Just a brief look at what we do and how we do it.
First of all, please excuse the quality of the photos. These pics were taken from my phone while I was installing and the customer was remodeling so poor lighting as well. That being said: I wanted to show a simple example of installing an Outside-Mount Decorative Frame on top of existing trim work.
As you can see from the frame leaning up against the window, we do a lot of the work ahead of the time at our shop. The frame is cut and assembled on the table. We also hinge and install the magnets and dry fit the panels in the frame to make sure everything fits before we show up at your house.
The first step.
Set the frame up in the window. The shutter frame has a sill plate at the bottom that will sit on top of the existing sill supporting the weight of the frame. With one hand on the frame, use the other to grab your nail gun and shoot the first nail against the t-post in the center.
Shoot the second nail at the right corner in the top frame. Repeat with the left side. We use 2 1/2" 16 gauge finish nails. The nail will sink into the frame going through the existing trim, the drywall and then finally into the stud. One nail can hold the entire frame up. Of course, we go all the way around to secure it properly.
For right now we are just tacking the frame up to get things into position. You will see from what follows why we wait to finish nailing until we have everything set into place.
Now the frame will stay up while we can move the bottom into position.
You can see from these photos that the customer has chosen an extended sill plate. This means the shutter frame sill plate will go past the edge of the frame and meet up with the edge of the existing window sill.
You simply line them up and set a nail in the bottom to hold it into place.
Set a nail into the center of the sill plate against the t-post similar to the top.
The reason we don't shoot the bottom corners yet is in case we have to rack the frame up and down or left to right. Be careful, most window sills are only 3/4" thick and stick away from the trim (called an apron) underneath. Many times we will switch out the clip and insert 5/8" nails into the gun for the sill.
Hanging the panels. With the hinges pre-hung on both the frame and the panels this is the fun part. Working from left to right, set the panels into place and pop in the hinge pins.
As you set the panels in place take a step back and look at how they lining up at the top and bottom. You can see from this pic that the right panel is lower then the left. This is an easy adjustment.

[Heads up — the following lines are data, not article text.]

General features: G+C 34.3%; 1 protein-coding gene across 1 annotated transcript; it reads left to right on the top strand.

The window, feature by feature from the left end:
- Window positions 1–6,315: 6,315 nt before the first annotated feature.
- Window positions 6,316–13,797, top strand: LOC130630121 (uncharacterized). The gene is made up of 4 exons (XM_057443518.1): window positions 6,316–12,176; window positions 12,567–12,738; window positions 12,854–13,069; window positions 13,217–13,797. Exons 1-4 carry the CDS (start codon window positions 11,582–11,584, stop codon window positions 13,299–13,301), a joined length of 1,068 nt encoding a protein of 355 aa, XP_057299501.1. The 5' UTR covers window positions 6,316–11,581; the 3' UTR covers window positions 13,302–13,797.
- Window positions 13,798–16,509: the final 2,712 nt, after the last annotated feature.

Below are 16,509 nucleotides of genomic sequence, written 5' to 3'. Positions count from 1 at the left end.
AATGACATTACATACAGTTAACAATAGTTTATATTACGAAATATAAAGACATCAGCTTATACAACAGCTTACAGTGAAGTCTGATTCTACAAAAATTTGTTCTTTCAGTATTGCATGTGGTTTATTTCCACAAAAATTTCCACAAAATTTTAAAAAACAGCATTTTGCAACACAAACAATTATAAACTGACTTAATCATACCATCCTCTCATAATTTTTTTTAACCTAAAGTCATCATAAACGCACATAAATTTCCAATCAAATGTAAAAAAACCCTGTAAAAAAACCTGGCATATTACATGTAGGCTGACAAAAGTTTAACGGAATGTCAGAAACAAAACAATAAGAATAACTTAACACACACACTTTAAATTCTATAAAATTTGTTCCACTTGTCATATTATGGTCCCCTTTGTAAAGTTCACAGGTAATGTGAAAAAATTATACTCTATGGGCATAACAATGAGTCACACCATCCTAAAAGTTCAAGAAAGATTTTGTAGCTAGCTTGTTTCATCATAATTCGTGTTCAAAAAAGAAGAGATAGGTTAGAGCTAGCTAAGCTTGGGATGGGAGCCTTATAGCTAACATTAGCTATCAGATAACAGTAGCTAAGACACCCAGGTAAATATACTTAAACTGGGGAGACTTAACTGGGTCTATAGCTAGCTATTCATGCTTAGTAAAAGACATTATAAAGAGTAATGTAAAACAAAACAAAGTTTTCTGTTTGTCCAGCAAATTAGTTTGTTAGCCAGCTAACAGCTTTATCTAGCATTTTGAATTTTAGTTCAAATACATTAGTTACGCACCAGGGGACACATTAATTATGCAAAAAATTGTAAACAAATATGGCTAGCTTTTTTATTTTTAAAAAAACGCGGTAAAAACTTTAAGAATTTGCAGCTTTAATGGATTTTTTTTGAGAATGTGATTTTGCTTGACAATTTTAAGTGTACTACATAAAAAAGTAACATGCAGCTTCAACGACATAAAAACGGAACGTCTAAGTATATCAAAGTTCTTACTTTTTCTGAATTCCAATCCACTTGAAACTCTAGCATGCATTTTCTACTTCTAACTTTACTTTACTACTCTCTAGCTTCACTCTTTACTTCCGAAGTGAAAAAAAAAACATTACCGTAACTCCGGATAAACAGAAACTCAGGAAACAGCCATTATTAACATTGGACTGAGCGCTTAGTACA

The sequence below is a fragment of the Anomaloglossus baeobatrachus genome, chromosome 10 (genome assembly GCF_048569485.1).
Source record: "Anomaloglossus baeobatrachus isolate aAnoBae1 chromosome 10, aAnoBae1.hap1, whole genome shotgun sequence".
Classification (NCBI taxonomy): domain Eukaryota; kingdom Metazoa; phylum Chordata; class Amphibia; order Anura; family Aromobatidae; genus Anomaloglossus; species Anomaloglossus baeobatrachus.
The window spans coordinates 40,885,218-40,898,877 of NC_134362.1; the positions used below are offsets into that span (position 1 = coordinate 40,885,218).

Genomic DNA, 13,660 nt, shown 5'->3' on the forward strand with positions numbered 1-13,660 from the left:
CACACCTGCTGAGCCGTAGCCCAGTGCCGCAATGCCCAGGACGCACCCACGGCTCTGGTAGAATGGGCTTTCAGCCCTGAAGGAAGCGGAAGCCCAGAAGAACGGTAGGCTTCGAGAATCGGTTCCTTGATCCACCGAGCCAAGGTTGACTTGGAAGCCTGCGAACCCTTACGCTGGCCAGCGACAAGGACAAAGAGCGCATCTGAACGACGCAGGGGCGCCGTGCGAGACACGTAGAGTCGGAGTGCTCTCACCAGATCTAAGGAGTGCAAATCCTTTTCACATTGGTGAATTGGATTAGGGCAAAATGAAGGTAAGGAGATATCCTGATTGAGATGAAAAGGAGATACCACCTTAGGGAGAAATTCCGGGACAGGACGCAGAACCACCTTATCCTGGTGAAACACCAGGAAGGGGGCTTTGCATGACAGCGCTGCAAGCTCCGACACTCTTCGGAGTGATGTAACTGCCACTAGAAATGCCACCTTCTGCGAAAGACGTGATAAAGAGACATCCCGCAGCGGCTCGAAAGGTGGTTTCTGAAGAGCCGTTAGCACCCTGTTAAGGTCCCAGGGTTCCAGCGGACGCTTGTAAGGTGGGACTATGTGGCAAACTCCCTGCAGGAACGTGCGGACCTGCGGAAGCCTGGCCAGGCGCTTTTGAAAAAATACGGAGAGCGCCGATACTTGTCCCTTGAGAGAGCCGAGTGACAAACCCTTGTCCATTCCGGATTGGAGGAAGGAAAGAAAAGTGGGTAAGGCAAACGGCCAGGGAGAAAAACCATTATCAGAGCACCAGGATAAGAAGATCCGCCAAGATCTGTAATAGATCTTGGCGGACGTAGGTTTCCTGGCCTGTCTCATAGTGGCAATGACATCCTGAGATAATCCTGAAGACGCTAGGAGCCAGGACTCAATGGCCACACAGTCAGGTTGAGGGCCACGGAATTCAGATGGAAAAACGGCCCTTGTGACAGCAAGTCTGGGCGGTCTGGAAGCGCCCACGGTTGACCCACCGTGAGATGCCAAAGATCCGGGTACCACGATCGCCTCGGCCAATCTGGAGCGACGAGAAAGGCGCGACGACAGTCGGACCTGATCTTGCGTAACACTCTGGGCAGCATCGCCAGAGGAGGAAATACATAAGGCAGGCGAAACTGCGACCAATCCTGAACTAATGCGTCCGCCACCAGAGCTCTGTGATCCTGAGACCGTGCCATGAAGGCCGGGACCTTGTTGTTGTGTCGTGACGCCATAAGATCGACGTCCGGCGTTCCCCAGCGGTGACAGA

To rack the right panel up use a thin flat bar under the sill plate and raise the right side of the frame up off the window sill. With only one nail in the top right corner, you can carefully raise the frame into position without causing damage to the existing trim work. Keep the bar in place while you check the gap. When the gap is right, set a nail to hold the frame at that point. Then carefully remove the bar.
By using a special tool we like to call The Persuader, tap lightly down on the left side to lower the left. You can also rack the frame left to right or right to left with a little love from this handy tool. Caution; when racking left to right, be careful not to go too far one way or another. This can lead to the louvers looking crooked or slanted in the window. Racking up and down is more successful in this regard. You are less likely to notice the gap under the sill then you are down the sides. Especially when you are going into a corner.
Once the gaps are all good you can start finish nailing the frame. Shoot a nail at each corner on the side frames then on top and bottom of each hinge. Also, shoot a nail at each of the magnets as well to lock them into place.
All that is left to do is caulk under the sill plate to hide the light gap and wipe the panels down. Like most synthetic Plantation Shutters, these PolyWood Plantation Shutters can be easily wiped down with a wet cloth or Swiffer. Nothing too abrasive or harsh like Ammonia. Just a damp rag and you are done. Let the caulk dry for a couple of hours before you mess with the panels too much.
That is how we do it. Simple huh?
What a beautiful window treatment that will be enjoyed for years to come.